My mother—God bless her—couldn’t carry through on many things. She couldn’t hold her temper, a husband, or a job. Maybe it was failing to marry my real father that made her so determined to never fail again at landing a husband. She made a vow even before I was born, that she would find me a father and make me legitimate. My older half-brother, Ronnie, had been born with a proper heritage: two married parents. Unfortunately, he also never got to know his dad, who died in the war.
My mother was never much of a parent at any stage of my life. But one thing she was able to do without fail was find men to marry her. Of course, no one knew what the future would bring when Howard and Veronica married, and I’m sure my mother wasn’t thinking that far ahead. All that mattered to her was that Howard was willing to marry her and legally adopt Ronnie and me. In her mind, the inherent evil of her illicit sexual experience with my father would be erased now that she was again married and I had a legal father’s name.
They were married when I was ten months old, twenty months after my conception. My birth certificate was to read “Veronica Dawn Nadeau Laskovitch Kelley.” In one act, a belated marriage, my mother had, to the world, redeemed herself from whoredom, redeemed my grandmother from having a bastard grandchild, and, of course, redeemed me from being the cursed bastard they all regretted.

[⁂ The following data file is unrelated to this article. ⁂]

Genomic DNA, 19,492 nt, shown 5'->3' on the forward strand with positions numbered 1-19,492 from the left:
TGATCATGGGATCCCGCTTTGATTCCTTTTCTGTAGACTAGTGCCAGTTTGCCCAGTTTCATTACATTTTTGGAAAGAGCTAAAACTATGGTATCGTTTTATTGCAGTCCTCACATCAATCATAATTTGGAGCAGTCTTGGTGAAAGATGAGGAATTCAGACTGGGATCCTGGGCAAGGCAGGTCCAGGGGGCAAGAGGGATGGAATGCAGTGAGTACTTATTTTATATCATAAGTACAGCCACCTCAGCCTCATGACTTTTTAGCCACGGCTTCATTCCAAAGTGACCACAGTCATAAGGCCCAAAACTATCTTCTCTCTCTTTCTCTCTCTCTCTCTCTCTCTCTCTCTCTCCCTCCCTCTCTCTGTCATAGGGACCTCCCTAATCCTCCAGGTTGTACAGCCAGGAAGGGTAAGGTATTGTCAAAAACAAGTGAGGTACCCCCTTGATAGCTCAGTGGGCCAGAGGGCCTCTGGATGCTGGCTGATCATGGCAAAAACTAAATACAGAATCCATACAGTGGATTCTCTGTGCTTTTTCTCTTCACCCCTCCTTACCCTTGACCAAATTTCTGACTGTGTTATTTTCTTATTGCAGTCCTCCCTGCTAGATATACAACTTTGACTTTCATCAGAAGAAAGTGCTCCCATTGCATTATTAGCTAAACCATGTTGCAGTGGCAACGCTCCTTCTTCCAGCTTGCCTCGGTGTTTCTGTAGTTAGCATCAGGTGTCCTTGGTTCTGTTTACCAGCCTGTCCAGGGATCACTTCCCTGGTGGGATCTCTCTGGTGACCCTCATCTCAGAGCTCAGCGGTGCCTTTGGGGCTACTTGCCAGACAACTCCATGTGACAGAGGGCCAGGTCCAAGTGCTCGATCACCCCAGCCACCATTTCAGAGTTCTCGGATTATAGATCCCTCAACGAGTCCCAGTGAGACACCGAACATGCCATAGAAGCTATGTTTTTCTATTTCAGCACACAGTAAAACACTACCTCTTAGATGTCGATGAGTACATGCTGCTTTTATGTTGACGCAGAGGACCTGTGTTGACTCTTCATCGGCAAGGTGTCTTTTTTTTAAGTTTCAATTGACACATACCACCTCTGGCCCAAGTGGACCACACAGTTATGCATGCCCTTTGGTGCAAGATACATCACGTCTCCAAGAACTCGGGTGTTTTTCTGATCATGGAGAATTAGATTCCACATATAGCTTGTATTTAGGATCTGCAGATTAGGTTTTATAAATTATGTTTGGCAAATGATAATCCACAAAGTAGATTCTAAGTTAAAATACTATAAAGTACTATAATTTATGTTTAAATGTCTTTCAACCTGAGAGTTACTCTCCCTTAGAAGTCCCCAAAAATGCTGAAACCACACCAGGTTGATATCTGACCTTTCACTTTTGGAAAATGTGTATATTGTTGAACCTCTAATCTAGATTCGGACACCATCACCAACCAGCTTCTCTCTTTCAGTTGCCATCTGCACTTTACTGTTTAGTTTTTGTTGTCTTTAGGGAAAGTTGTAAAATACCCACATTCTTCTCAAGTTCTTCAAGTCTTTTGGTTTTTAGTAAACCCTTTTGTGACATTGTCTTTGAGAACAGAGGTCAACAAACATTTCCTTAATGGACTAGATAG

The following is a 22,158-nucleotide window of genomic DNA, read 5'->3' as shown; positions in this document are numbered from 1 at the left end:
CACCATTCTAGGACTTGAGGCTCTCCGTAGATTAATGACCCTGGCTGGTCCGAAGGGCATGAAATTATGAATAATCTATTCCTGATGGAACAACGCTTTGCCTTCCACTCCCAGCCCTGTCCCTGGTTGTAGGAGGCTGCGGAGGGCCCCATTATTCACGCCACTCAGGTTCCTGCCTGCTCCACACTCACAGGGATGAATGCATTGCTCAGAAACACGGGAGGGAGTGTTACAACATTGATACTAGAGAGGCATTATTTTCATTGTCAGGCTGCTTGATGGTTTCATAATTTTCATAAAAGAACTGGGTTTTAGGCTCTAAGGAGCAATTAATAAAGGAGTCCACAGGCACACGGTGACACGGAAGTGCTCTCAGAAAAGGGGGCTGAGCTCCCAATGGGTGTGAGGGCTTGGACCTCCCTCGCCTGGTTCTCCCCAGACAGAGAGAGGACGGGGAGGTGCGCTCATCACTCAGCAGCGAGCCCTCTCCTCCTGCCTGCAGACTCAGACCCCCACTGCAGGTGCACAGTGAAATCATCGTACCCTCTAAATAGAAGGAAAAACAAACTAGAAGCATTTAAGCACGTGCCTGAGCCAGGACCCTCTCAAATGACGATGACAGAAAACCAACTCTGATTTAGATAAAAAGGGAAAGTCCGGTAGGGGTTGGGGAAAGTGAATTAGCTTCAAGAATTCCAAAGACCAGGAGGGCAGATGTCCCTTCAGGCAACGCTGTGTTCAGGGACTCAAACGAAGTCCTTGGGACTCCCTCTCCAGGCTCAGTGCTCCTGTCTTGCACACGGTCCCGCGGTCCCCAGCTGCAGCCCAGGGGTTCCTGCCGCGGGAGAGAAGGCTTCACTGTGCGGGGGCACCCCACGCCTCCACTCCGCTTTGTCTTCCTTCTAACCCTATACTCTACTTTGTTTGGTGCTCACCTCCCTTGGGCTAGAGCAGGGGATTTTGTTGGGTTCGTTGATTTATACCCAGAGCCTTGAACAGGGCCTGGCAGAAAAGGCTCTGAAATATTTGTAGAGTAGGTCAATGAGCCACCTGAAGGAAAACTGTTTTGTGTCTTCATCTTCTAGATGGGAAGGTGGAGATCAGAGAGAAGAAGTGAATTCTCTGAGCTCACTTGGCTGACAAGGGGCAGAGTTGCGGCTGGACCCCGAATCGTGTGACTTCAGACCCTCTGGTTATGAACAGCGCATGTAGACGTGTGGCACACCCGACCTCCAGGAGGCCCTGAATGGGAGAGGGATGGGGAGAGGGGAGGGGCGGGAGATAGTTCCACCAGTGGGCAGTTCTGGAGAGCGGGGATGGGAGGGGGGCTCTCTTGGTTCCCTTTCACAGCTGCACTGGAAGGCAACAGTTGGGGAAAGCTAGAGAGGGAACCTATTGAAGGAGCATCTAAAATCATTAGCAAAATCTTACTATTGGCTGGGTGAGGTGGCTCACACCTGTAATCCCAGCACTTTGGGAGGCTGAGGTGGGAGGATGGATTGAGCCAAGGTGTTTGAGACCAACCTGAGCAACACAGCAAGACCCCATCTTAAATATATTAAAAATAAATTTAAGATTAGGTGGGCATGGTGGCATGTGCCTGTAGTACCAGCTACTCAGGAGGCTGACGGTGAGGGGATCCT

I don’t think she ever gave a thought to what Howard might be hiding behind his coal-black eyes. No one thought about post-traumatic stress disorder in those days. A man just went to war, waded through his buddies’ blood and guts, killed the men who killed his friends, and then, without fanfare, came home and started a family. To the government and society, this was a simple sequence. No one considered the potential ramifications of witnessing the horrors of war. In Howard’s case, coming home also involved adopting two other men’s fatherless children. At the time, everything seemed just fine—at least, it did to Veronica. Howard not only made her “an honest woman” again, he also never initially appeared to judge her for her “sin.” There was even a bonus: he was the best lover she had ever known, a fact she disclosed to me many years later.
Howard was a short man with a board-straight back. But those eyes of his looked right through people, hauntingly, as if there were no soul behind them. He was just twenty-four years old in 1946 when he met and married my mother; he kept his agreement with her, and immediately adopted four-year-old Ronald and ten-month-old me. Two years later, my mother would bear their only child together, Russell.